By Tim Reid
LOS ANGELES (Reuters) - Joe Biden, a former U.S. vice president and Democratic presidential candidate, compared Republican President Donald Trump on Friday to the late George Wallace, a prominent supporter of racial segregation.
Biden, in California for a two-day swing to campaign and fundraise, told a gathering that Trump is "more George Wallace than George Washington."
Wallace, remembered for his white supremacist views, served as Alabama's governor for 20 years, beginning in 1967, and unsuccessfully sought the Democratic presidential nomination several times.
His 1972 presidential bid ended when he was shot, but he survived. Wallace died in 1998.
Biden's comment came days after Trump said in a tweet that four U.S. congresswomen of color "should go back and help fix the totally broken and crime infested places from which they came."
The tweet kicked off a week-long furor in Washington, with Democrats, and some Republicans, denouncing the comment as racist. Three of the four congresswomen were born in the United States, and all are U.S. citizens.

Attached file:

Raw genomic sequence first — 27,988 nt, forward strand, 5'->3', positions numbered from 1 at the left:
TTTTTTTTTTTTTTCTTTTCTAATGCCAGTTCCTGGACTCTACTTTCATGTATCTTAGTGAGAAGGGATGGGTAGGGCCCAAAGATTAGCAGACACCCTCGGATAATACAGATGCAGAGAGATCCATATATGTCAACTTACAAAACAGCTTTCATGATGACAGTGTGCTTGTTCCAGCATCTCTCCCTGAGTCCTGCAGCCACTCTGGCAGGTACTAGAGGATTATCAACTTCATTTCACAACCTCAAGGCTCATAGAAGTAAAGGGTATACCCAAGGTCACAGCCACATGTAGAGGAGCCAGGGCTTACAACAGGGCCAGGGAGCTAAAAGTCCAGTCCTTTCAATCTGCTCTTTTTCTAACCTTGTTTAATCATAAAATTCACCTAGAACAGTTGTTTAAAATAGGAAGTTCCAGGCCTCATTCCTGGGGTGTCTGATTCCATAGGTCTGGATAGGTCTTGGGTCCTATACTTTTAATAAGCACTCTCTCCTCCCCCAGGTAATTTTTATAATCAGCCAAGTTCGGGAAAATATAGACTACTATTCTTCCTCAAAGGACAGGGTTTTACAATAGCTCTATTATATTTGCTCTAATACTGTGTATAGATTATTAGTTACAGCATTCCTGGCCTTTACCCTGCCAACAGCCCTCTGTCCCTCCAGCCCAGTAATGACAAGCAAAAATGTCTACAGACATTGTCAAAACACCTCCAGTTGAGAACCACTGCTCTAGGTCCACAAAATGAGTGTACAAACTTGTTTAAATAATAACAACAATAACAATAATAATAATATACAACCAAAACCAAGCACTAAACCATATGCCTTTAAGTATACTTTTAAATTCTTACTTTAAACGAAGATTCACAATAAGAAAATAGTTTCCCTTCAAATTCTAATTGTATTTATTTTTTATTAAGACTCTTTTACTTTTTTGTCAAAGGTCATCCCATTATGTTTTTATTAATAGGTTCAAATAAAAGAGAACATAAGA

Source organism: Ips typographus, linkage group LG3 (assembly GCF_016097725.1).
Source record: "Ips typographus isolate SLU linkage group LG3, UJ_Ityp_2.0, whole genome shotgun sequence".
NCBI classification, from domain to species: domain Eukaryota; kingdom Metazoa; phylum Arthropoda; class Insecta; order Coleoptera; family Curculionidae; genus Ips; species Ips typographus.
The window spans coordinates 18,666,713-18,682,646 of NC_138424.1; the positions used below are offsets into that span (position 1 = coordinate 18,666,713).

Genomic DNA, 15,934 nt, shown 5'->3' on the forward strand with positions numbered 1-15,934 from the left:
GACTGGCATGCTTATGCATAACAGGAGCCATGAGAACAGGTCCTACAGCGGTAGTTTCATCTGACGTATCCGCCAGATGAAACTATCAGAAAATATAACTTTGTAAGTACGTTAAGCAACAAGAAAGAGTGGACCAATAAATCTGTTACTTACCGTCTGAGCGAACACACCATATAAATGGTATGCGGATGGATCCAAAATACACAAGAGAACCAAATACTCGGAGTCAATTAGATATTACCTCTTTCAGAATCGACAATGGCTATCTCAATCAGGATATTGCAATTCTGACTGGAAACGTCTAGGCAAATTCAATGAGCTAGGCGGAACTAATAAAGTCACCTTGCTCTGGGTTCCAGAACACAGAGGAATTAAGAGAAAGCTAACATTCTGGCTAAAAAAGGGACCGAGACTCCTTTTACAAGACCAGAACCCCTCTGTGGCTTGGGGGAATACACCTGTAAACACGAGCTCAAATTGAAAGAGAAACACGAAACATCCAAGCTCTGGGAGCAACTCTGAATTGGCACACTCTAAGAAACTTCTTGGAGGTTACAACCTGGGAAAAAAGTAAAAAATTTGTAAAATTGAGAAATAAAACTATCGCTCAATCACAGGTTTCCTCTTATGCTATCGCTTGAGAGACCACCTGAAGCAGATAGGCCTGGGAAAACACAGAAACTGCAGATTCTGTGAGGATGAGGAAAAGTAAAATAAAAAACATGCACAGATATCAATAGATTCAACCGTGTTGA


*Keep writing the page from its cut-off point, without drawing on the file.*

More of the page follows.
"Our children are listening to this. What the president says matters. It matters, because the president is the face of the nation," Biden said in California.
Trump's re-election campaign responded with a series of tweets highlighting what they said were Biden's own past links to Wallace.
Biden, 76, says he was inspired to launch his 2020 White House bid after a 2017 white supremacist rally in Charlottesville, Virginia, where a woman protesting was murdered. After the rally Trump said that there were "good people on both sides."
Biden, who served under former Democratic president Barack Obama, the first black U.S. president, has found his own record on race in the spotlight since launching his White House bid.
Presidential rival Kamala Harris, a U.S. senator from California and a woman of color, challenged Biden on the issue during the first Democratic debate, leading to its most contentious exchange.
Biden has also tried to tamp down criticism after recent comments that he, as a U.S. senator from Delaware in the 1970s, worked with two Southern segregationist senators as a way to get things done.
Biden has stressed that he entered politics in the early 1970s to fight for civil rights for minorities and civil liberties.
Biden and Harris are two of 25 Democratic candidates vying to become the party's nominee to take on Trump in the November 2020 election. The two Democrats will face off in a second televised debate on July 31.
(Reporting by Tim Reid; additional reporting by Amanda Becker; editing by Gareth Jones and G Crosse)